How JustAnswer Works:
  • Ask an Expert
    Experts are full of valuable knowledge and are ready to help with any question. Credentials confirmed by a Fortune 500 verification firm.
  • Get a Professional Answer
    Via email, text message, or notification as you wait on our site.
    Ask follow up questions if you need to.
  • 100% Satisfaction Guarantee
    Rate the answer you receive.
Ask TJ, Esq. Your Own Question
TJ, Esq.
TJ, Esq., Attorney
Category: Intellectual Property Law
Satisfied Customers: 12182
Experience:  JD, MBA
9373668
Type Your Intellectual Property Law Question Here...
TJ, Esq. is online now
A new question is answered every 9 seconds

Trying to figure out the difference between a trademark or

Customer Question

Trying to figure out the difference between a trademark or copyright
Submitted: 9 months ago.
Category: Intellectual Property Law
Customer: replied 9 months ago.
Posted by JustAnswer at customer's request) Hello. I would like to request the following Expert Service(s) from you: Live Phone Call. Let me know if you need more information, or send me the service offer(s) so we can proceed.
Expert:  TJ, Esq. replied 9 months ago.

Hello and thank you for the opportunity to assist you. My name is ***** ***** I will do my very best to answer your legal questions.

While copyrights and trademarks both protect intellectual property, they protect different types of intellectual property. Copyrights protect books, music, movies, and other works of art. Trademarks protect brand identity for a business. The best example is the logo.

For example, a trademark protects this: http://tinyurl.com/gmnca2m

On the other hand, if somebody pirates a movie online, then that is a copyright violation.

It is important to note that copyrights expire, while trademarks last forever. Accordingly, 100 years from now people will be able to freely copy Harper Lee's latest novel (the sequel to To Kill a Mockingbird), but nobody will be able to use the Starbucks logo except Starbucks. To that extent, a trademark offers more protection than a copyright.

Does that answer your question? Please let me know if you need clarification, as I am happy to continue helping you until you are satisfied. Also, please remember to provide a positive rating via the stars (and note that your positive rating is the only way that I'll get credit for helping you, so it is much appreciated!). Thank you. :)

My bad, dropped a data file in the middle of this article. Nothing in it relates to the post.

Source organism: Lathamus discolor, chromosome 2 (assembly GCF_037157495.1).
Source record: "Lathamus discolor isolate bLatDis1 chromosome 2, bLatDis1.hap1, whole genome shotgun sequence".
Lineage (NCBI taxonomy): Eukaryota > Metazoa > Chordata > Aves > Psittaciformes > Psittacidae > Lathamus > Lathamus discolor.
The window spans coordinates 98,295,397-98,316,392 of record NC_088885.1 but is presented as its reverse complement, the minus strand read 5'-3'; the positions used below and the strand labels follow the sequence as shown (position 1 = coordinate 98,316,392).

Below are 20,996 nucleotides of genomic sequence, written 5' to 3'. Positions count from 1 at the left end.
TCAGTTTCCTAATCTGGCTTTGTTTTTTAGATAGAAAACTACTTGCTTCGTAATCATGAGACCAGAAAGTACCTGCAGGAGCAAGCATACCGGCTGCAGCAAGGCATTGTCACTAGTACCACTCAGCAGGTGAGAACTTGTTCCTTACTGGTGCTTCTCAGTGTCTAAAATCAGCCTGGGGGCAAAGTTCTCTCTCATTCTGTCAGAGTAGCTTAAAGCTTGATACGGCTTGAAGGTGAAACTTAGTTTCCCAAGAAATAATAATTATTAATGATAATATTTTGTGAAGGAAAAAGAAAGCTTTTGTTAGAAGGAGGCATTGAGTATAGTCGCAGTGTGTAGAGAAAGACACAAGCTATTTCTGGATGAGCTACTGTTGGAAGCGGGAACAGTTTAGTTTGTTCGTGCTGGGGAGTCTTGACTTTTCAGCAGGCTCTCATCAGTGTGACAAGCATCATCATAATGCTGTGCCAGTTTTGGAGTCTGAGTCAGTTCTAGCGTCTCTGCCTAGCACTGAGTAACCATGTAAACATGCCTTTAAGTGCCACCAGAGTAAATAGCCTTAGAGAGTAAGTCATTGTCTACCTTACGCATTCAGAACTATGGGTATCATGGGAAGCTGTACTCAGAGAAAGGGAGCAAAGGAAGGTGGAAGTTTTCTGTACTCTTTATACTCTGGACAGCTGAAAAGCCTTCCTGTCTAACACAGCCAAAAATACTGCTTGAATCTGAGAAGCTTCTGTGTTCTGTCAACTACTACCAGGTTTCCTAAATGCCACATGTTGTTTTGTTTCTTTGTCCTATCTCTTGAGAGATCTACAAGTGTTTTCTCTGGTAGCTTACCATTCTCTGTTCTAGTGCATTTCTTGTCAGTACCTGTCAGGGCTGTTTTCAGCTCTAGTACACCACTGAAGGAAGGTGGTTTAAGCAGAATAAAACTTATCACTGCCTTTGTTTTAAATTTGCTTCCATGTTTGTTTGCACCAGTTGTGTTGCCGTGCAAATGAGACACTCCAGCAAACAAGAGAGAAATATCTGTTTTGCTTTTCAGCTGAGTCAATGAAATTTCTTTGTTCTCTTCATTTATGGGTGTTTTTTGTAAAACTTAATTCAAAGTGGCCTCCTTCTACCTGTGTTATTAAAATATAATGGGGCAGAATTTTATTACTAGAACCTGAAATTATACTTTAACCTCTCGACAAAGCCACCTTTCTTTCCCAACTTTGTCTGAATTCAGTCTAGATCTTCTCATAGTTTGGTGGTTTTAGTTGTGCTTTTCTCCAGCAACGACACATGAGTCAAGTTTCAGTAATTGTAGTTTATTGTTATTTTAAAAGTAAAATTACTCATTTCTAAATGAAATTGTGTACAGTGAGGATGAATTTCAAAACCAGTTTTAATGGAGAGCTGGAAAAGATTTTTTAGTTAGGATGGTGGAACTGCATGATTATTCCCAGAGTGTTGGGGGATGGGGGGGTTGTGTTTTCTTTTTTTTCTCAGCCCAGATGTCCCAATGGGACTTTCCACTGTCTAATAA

Customer: replied 9 months ago.
It doesn't answer it. I have a more specific question about both. I have an ETSY shop and I need to figure out how these other shops are trademarking all of their shirts
Expert:  TJ, Esq. replied 9 months ago.

Hi again.

What is your more specific question about copyrights and trademarks?

Thanks.

Customer: replied 9 months ago.
I have a shirt that I made, it's the only saying printed on the internet. I tried to trademark it and I got an email saying it wasn't a brand? I'm just confused how i protect this saying because a ton of other shops are trademarking sayings and I don't know how
Expert:  TJ, Esq. replied 9 months ago.

Hi again.

A slogan can only be trademarked if it has acquired a distinctive meaning from its ordinary English definition, and that secondary meaning is identifiable with a brand. So, "where's the beef?" can be trademarked because it's identifiable with Wendy's and was used to sell a product.

Customer: replied 9 months ago.
You just confused me more, I requested a phone call is that still an option
Expert:  TJ, Esq. replied 9 months ago.

Hi again.

I'm sorry, but I'm not available for a phone call. I will continue helping via the website as much as necessary, however. It's possible that a different attorney may be able available for a phone call, but I am not certain. If you would like to try that, then feel free to post the request, and another attorney may accept it.

But if you'd like to explain how you are confused, I will continue working with you here. :)

Expert:  TJ, Esq. replied 9 months ago.

Hello again. I didn't hear back from you, so I'm just checking in to make sure that you don't need more help on this issue.

Related Intellectual Property Law Questions